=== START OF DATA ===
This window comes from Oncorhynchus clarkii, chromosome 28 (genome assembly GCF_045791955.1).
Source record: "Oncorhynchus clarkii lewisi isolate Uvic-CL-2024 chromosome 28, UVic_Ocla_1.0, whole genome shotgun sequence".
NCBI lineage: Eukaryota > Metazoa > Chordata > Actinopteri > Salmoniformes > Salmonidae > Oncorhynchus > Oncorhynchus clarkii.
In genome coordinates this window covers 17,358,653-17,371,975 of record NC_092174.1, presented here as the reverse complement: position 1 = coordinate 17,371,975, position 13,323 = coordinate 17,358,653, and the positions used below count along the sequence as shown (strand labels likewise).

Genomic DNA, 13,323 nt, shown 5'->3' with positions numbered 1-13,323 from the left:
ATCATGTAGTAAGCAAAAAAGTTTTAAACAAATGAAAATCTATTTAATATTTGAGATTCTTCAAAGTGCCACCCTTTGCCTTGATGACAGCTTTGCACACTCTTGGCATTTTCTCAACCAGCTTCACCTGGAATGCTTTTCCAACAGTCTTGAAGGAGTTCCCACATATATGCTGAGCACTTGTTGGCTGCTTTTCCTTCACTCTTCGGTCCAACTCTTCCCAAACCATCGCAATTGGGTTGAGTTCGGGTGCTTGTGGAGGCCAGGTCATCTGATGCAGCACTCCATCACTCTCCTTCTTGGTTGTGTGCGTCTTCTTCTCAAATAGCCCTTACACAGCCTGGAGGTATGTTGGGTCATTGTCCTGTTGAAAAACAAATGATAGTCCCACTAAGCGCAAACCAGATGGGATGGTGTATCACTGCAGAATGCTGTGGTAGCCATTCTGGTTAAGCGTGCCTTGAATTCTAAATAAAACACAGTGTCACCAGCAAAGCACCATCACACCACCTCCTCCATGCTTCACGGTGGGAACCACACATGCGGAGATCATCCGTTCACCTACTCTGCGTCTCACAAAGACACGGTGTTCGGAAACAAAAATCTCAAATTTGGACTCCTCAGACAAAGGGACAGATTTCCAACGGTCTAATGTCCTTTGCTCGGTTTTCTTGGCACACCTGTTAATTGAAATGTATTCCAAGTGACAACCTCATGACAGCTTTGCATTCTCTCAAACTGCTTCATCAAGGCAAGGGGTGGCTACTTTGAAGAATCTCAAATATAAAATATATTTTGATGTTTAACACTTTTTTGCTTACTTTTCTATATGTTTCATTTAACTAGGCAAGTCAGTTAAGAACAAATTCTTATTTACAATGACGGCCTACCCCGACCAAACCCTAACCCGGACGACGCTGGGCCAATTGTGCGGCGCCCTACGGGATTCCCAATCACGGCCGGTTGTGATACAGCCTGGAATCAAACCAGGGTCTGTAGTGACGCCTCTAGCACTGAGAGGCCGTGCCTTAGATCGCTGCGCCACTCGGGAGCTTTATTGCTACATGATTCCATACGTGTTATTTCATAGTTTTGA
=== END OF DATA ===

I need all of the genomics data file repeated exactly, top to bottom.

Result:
This window comes from Oncorhynchus clarkii, chromosome 28 (genome assembly GCF_045791955.1).
Source record: "Oncorhynchus clarkii lewisi isolate Uvic-CL-2024 chromosome 28, UVic_Ocla_1.0, whole genome shotgun sequence".
NCBI lineage: Eukaryota > Metazoa > Chordata > Actinopteri > Salmoniformes > Salmonidae > Oncorhynchus > Oncorhynchus clarkii.
In genome coordinates this window covers 17,358,653-17,371,975 of record NC_092174.1, presented here as the reverse complement: position 1 = coordinate 17,371,975, position 13,323 = coordinate 17,358,653, and the positions used below count along the sequence as shown (strand labels likewise).

Genomic DNA, 13,323 nt, shown 5'->3' with positions numbered 1-13,323 from the left:
ATCATGTAGTAAGCAAAAAAGTTTTAAACAAATGAAAATCTATTTAATATTTGAGATTCTTCAAAGTGCCACCCTTTGCCTTGATGACAGCTTTGCACACTCTTGGCATTTTCTCAACCAGCTTCACCTGGAATGCTTTTCCAACAGTCTTGAAGGAGTTCCCACATATATGCTGAGCACTTGTTGGCTGCTTTTCCTTCACTCTTCGGTCCAACTCTTCCCAAACCATCGCAATTGGGTTGAGTTCGGGTGCTTGTGGAGGCCAGGTCATCTGATGCAGCACTCCATCACTCTCCTTCTTGGTTGTGTGCGTCTTCTTCTCAAATAGCCCTTACACAGCCTGGAGGTATGTTGGGTCATTGTCCTGTTGAAAAACAAATGATAGTCCCACTAAGCGCAAACCAGATGGGATGGTGTATCACTGCAGAATGCTGTGGTAGCCATTCTGGTTAAGCGTGCCTTGAATTCTAAATAAAACACAGTGTCACCAGCAAAGCACCATCACACCACCTCCTCCATGCTTCACGGTGGGAACCACACATGCGGAGATCATCCGTTCACCTACTCTGCGTCTCACAAAGACACGGTGTTCGGAAACAAAAATCTCAAATTTGGACTCCTCAGACAAAGGGACAGATTTCCAACGGTCTAATGTCCTTTGCTCGGTTTTCTTGGCACACCTGTTAATTGAAATGTATTCCAAGTGACAACCTCATGACAGCTTTGCATTCTCTCAAACTGCTTCATCAAGGCAAGGGGTGGCTACTTTGAAGAATCTCAAATATAAAATATATTTTGATGTTTAACACTTTTTTGCTTACTTTTCTATATGTTTCATTTAACTAGGCAAGTCAGTTAAGAACAAATTCTTATTTACAATGACGGCCTACCCCGACCAAACCCTAACCCGGACGACGCTGGGCCAATTGTGCGGCGCCCTACGGGATTCCCAATCACGGCCGGTTGTGATACAGCCTGGAATCAAACCAGGGTCTGTAGTGACGCCTCTAGCACTGAGAGGCCGTGCCTTAGATCGCTGCGCCACTCGGGAGCTTTATTGCTACATGATTCCATACGTGTTATTTCATAGTTTTGA